2008: The Year in Anti-Semitism
White Supremacists and Neo-Nazis
Posted: May 14, 2009
2008 saw the continued decline of U.S. neo-Nazi groups, which have been plagued by infighting and a lack of leadership. In general, white supremacists attempted to exploit hot-button social issues such as immigration, black-on-white crime, and the country's economic crisis to strengthen their groups, make themselves more appealing to potential recruits, and push their anti-Semitic themes into mainstream circles.
One major focus of white supremacists in 2008 was immigration. Anti-Semites stoked the anti-immigration message that was present in both mainstream and extremist circles. They blamed Jews for promoting diversity and multiculturalism, and argued that Jews have engineered an open immigration policy in order to diminish the power of white Americans.
Anti-immigrant rallies attracted the attendance and support of anti-Semites and neo-Nazis, who claimed that they were able to recruit individuals into their movement at these events. However, their effort to inject anti-Semitism into the more mainstream anti-immigrant movement has been largely unsuccessful.
White supremacists also promoted anti-Semitism in connection with the 2008 U.S. presidential race. White supremacists accused both John McCain and Barack Obama of being pawns of American Jews, and alleged that each of the presidential candidates was pursuing goals which, at the behest of Jews, would undermine the culture and security of the United States.
In October 2008, former Klansman David Duke warned that both McCain and Obama "are simply in the pockets of the Jewish extremist financial network, the all powerful Jewish Lobbies like AIPAC, and the Jewish-dominated mass media!" A typical post on the white supremacist Web site Stormfront stated, "I don't want McCain or Obama to be the president. They're both New World Order candidates and are on the payroll of the Jews…the Zionist have [sic] set it up where either person will take us further into bondage."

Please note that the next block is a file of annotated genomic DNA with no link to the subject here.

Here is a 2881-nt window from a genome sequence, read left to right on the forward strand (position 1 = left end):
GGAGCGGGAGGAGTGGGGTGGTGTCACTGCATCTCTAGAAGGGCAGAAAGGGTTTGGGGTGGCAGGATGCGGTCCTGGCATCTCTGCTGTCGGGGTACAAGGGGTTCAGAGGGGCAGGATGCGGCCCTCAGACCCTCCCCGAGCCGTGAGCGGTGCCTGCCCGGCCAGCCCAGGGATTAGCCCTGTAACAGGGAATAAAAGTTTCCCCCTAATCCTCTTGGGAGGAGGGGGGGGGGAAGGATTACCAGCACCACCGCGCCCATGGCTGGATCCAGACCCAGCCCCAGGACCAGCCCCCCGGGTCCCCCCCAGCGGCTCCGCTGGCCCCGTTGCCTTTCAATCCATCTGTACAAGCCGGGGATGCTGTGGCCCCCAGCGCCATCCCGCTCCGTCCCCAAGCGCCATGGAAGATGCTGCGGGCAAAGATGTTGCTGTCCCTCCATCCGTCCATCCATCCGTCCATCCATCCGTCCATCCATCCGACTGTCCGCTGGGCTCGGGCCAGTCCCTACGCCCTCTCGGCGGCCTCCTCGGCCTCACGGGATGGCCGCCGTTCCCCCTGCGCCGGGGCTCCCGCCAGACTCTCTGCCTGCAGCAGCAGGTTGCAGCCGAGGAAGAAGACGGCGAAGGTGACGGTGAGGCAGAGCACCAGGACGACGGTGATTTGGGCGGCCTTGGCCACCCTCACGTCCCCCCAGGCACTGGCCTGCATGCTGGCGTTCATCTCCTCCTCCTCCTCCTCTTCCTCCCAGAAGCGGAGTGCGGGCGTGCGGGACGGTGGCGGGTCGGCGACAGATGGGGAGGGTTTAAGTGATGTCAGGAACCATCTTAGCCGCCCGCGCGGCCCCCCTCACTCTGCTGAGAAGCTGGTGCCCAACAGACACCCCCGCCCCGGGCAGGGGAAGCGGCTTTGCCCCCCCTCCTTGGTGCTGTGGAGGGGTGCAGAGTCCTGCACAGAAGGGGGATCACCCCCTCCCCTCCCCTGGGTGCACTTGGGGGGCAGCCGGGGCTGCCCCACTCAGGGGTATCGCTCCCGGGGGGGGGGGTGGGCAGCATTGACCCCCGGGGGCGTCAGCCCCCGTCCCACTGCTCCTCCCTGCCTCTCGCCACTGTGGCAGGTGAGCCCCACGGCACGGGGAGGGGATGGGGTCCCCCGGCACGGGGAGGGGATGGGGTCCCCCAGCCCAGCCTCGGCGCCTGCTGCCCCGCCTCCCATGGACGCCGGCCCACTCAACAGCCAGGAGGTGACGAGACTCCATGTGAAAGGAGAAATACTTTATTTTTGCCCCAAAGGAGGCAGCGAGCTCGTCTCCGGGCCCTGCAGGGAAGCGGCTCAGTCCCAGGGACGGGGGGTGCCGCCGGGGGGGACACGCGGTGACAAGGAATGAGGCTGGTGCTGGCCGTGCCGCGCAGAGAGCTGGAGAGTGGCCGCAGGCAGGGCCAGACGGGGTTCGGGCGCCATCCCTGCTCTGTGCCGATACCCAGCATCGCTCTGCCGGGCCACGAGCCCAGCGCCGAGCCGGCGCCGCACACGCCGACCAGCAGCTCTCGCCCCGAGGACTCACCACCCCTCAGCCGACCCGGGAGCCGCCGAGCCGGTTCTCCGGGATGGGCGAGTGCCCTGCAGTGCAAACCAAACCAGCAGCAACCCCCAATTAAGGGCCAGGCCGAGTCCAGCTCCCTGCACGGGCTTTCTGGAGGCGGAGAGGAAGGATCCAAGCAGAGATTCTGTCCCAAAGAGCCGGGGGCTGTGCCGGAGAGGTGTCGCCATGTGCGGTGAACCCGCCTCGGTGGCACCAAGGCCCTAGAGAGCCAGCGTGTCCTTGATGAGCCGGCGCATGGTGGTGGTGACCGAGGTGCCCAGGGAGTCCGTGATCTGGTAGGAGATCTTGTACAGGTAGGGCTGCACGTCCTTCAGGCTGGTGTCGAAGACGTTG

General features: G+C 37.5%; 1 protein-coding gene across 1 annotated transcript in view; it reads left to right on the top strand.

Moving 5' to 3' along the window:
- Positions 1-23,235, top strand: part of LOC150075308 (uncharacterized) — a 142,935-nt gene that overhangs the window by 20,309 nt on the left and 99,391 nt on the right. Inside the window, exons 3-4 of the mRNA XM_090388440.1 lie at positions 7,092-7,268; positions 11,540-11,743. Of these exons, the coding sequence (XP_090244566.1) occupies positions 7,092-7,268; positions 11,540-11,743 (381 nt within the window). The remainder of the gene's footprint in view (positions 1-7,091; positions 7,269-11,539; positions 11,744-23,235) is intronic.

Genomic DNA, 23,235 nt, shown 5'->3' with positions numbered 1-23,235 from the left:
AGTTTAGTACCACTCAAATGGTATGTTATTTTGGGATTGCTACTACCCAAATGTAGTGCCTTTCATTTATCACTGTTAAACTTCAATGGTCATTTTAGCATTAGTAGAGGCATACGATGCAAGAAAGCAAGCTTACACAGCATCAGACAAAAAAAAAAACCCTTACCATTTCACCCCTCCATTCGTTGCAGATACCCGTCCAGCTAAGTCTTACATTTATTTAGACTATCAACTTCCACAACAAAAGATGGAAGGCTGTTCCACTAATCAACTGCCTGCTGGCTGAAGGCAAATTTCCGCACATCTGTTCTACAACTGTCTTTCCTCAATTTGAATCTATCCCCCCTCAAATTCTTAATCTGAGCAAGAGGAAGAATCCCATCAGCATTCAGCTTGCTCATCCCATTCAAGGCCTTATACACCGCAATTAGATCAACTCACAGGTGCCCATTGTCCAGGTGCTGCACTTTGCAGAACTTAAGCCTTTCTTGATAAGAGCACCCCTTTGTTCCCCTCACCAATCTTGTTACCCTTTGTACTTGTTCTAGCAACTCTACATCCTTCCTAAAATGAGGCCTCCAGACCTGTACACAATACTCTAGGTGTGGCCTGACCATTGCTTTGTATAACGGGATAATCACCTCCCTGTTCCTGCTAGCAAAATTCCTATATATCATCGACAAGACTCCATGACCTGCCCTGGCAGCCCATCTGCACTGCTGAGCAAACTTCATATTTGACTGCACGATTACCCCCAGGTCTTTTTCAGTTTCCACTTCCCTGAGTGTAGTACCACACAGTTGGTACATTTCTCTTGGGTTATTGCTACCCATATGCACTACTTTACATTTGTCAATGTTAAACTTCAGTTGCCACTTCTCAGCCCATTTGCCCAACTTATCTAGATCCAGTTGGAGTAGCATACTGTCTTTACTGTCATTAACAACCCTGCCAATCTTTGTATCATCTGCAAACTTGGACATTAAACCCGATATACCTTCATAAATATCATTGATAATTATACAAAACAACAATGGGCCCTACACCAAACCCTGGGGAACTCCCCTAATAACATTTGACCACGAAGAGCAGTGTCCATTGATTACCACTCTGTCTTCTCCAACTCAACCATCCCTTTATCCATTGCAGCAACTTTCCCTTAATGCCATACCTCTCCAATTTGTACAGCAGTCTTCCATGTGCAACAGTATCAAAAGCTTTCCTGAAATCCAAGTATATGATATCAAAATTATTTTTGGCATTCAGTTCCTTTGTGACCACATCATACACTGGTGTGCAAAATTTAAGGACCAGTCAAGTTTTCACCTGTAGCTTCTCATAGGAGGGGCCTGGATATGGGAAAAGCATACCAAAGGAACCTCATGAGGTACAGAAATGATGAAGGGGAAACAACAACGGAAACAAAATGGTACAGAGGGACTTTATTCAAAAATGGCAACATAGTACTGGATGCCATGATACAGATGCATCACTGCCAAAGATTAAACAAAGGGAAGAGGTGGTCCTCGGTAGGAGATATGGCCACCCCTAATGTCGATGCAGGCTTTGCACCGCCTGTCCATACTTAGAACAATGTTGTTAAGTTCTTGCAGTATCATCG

In November 2008, just days after Barack Obama won the presidential election, Duke convened a conference in Memphis, Tennessee, for fellow extremists to discuss their movements' plans. In a speech to white supremacists from the U.S., Canada and Russia, Duke blamed Jewish control of the media and Hollywood for brainwashing white people into accepting Obama as their President.
Another noteworthy development in the world of white supremacists in 2008 was the censuring of Kevin MacDonald, a tenured anti-Semitic professor of evolutionary psychology at California State University, Long Beach (CSULB).
MacDonald has long argued that anti-Semitism, including the anti-Jewish hatred exhibited by the Nazis and the perpetrators of the Spanish Inquisition, is a "rational" response to Judaism. He also claims that Jews are attempting to undermine white Americans and to destroy the European heritage of the United States.
Not surprisingly, MacDonald serves as an ideologue for white supremacists and extremists. In October 2008, CSULB's Academic Senate voted to "firmly and unequivocally disassociate itself from the anti-Semitic and white ethnocentric views" of MacDonald. The previous month, F. King Alexander, the president of CSULB, released a statement saying he considered MacDonald's views "deplorable and reprehensible."
These statements will not diminish MacDonald's influence on the white supremacist movement, but they will hopefully help marginalize him as a mainstream academic.